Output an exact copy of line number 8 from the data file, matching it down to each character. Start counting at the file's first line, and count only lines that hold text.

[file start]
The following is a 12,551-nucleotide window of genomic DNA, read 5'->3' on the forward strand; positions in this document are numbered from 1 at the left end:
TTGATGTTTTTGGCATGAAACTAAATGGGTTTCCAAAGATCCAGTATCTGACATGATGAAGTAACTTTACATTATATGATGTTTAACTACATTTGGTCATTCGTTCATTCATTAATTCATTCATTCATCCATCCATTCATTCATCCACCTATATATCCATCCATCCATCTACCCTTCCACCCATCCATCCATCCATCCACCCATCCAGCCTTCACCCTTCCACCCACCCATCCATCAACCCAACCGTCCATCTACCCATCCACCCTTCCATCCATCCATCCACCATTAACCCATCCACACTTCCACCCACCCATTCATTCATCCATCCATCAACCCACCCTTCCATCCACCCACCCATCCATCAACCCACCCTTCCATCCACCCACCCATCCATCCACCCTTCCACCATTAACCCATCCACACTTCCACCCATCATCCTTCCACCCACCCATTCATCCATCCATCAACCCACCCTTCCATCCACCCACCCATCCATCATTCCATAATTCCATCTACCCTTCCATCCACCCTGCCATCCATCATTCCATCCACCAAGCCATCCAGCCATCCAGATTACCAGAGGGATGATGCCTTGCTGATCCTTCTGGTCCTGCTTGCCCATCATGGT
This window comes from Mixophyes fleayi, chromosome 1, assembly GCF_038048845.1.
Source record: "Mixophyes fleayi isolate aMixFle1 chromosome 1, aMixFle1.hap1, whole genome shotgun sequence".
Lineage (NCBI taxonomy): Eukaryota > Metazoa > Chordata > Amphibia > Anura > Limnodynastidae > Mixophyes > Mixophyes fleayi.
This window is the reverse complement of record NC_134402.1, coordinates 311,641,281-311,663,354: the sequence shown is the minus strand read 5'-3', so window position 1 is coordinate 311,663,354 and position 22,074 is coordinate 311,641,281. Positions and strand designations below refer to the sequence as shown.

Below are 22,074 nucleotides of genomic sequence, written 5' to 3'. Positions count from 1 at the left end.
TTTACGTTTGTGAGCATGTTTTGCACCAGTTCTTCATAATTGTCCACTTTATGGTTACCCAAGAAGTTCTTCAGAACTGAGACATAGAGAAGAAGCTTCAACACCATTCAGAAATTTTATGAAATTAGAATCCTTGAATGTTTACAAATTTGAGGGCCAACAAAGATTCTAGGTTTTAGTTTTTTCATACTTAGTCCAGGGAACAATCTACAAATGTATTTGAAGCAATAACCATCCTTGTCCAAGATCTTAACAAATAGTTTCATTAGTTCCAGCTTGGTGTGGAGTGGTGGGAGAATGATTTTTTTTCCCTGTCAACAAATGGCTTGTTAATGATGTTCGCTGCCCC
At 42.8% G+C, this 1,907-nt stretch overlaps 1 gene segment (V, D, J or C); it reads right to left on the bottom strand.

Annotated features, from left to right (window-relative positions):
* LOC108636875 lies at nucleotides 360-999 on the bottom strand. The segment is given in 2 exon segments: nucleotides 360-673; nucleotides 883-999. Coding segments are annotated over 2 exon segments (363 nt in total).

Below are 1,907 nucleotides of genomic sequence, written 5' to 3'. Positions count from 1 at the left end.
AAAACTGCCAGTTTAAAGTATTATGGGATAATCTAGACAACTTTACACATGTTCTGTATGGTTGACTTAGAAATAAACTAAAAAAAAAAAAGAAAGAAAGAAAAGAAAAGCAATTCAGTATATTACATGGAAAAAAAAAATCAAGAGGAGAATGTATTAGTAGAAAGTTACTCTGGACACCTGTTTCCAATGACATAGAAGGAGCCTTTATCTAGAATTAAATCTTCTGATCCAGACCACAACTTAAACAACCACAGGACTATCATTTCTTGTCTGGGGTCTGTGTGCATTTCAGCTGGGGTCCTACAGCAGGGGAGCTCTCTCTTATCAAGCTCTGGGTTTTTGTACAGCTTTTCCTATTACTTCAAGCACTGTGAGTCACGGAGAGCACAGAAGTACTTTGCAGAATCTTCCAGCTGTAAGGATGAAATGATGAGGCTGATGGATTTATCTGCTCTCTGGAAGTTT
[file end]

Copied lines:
TTTACGTTTGTGAGCATGTTTTGCACCAGTTCTTCATAATTGTCCACTTTATGGTTACCCAAGAAGTTCTTCAGAACTGAGACATAGAGAAGAAGCTTCAACACCATTCAGAAATTTTATGAAATTAGAATCCTTGAATGTTTACAAATTTGAGGGCCAACAAAGATTCTAGGTTTTAGTTTTTTCATACTTAGTCCAGGGAACAATCTACAAATGTATTTGAAGCAATAACCATCCTTGTCCAAGATCTTAACAAATAGTTTCATTAGTTCCAGCTTGGTGTGGAGTGGTGGGAGAATGATTTTTTTTCCCTGTCAACAAATGGCTTGTTAATGATGTTCGCTGCCCC